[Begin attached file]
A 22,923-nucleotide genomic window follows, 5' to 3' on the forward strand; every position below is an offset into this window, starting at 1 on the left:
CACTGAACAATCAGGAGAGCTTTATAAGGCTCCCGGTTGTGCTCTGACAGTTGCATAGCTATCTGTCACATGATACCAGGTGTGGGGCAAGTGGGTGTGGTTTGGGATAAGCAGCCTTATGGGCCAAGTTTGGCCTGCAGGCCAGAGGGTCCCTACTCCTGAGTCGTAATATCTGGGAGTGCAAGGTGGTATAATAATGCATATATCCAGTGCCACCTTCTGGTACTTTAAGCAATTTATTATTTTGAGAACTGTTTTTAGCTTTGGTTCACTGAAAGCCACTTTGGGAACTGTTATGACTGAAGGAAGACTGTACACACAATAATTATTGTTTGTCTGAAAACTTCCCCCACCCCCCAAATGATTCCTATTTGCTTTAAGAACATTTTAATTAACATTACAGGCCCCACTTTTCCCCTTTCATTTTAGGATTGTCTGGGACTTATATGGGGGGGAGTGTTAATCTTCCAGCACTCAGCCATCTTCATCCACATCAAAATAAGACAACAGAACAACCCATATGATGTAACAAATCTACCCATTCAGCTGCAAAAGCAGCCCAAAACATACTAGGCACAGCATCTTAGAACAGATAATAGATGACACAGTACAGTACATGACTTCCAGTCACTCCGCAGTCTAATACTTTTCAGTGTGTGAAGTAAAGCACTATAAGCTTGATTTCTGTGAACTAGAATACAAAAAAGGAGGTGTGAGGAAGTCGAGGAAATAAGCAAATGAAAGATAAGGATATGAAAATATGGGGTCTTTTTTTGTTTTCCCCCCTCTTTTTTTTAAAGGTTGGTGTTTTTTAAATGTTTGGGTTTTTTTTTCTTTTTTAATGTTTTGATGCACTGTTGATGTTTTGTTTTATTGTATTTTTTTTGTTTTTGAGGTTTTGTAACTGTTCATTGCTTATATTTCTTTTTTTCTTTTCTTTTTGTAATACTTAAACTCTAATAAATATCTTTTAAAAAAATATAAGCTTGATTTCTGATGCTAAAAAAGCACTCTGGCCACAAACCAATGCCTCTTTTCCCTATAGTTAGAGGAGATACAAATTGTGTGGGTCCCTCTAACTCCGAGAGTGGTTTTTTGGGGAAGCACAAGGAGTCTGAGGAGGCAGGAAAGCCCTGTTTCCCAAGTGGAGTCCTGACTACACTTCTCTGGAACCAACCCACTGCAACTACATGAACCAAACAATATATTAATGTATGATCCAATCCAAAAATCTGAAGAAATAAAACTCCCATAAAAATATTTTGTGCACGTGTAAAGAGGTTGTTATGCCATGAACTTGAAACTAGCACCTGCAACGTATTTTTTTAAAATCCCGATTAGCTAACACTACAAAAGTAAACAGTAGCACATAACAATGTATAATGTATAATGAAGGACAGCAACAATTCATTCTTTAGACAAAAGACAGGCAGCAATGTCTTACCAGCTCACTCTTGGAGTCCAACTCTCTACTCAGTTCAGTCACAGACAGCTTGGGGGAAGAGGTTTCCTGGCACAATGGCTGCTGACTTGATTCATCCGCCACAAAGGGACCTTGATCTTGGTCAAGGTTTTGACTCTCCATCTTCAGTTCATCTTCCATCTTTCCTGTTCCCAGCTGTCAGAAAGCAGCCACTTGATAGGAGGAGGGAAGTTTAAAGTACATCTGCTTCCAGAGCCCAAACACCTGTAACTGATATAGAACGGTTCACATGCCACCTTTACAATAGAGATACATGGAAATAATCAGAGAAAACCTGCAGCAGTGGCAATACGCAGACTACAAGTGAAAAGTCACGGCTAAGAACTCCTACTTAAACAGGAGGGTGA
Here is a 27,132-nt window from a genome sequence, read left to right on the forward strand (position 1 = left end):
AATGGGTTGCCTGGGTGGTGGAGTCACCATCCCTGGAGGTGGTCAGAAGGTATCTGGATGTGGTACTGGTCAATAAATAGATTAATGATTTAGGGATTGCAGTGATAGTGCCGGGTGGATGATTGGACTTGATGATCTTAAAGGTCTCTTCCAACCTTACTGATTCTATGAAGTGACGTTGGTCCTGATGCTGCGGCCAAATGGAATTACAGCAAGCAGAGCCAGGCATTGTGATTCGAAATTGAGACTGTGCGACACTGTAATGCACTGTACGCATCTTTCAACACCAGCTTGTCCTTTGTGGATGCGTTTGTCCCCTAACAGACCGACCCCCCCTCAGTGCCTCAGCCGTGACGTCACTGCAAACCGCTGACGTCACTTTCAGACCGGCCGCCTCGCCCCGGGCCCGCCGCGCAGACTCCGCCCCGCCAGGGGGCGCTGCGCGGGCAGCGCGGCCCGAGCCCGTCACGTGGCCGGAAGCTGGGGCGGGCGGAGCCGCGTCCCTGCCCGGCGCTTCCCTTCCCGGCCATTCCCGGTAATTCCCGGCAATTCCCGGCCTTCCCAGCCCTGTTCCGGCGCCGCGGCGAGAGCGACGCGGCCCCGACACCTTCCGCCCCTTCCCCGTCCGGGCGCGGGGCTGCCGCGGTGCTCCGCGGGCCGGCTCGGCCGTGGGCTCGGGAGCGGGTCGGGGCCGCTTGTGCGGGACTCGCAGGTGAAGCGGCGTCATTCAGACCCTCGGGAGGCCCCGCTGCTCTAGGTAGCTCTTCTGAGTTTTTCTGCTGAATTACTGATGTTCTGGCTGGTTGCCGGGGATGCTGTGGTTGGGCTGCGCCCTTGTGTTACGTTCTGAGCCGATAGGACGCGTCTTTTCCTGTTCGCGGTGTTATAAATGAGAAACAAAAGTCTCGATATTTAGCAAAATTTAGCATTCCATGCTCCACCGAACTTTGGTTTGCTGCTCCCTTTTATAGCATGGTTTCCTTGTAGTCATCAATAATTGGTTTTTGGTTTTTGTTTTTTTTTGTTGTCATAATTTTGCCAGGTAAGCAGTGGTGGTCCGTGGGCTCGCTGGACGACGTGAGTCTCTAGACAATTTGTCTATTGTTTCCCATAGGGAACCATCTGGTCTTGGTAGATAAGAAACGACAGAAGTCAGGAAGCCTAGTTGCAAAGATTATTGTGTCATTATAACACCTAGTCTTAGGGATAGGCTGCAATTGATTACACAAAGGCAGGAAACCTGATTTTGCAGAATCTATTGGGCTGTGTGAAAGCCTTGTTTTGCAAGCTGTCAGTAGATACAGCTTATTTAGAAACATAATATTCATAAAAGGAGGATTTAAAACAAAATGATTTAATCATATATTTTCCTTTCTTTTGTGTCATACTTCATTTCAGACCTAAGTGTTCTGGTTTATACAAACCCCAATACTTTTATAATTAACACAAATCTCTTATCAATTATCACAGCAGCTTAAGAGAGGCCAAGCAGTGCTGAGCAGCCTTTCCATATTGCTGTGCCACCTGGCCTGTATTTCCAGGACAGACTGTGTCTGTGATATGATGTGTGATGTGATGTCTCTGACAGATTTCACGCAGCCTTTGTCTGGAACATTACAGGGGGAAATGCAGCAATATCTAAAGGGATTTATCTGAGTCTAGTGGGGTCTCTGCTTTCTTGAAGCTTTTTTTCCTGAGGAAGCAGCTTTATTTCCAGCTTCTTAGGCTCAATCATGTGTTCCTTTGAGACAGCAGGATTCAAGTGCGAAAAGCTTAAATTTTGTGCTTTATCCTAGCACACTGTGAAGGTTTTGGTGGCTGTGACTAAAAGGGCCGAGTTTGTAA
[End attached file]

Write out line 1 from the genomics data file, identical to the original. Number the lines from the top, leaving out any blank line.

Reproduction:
A 22,923-nucleotide genomic window follows, 5' to 3' on the forward strand; every position below is an offset into this window, starting at 1 on the left: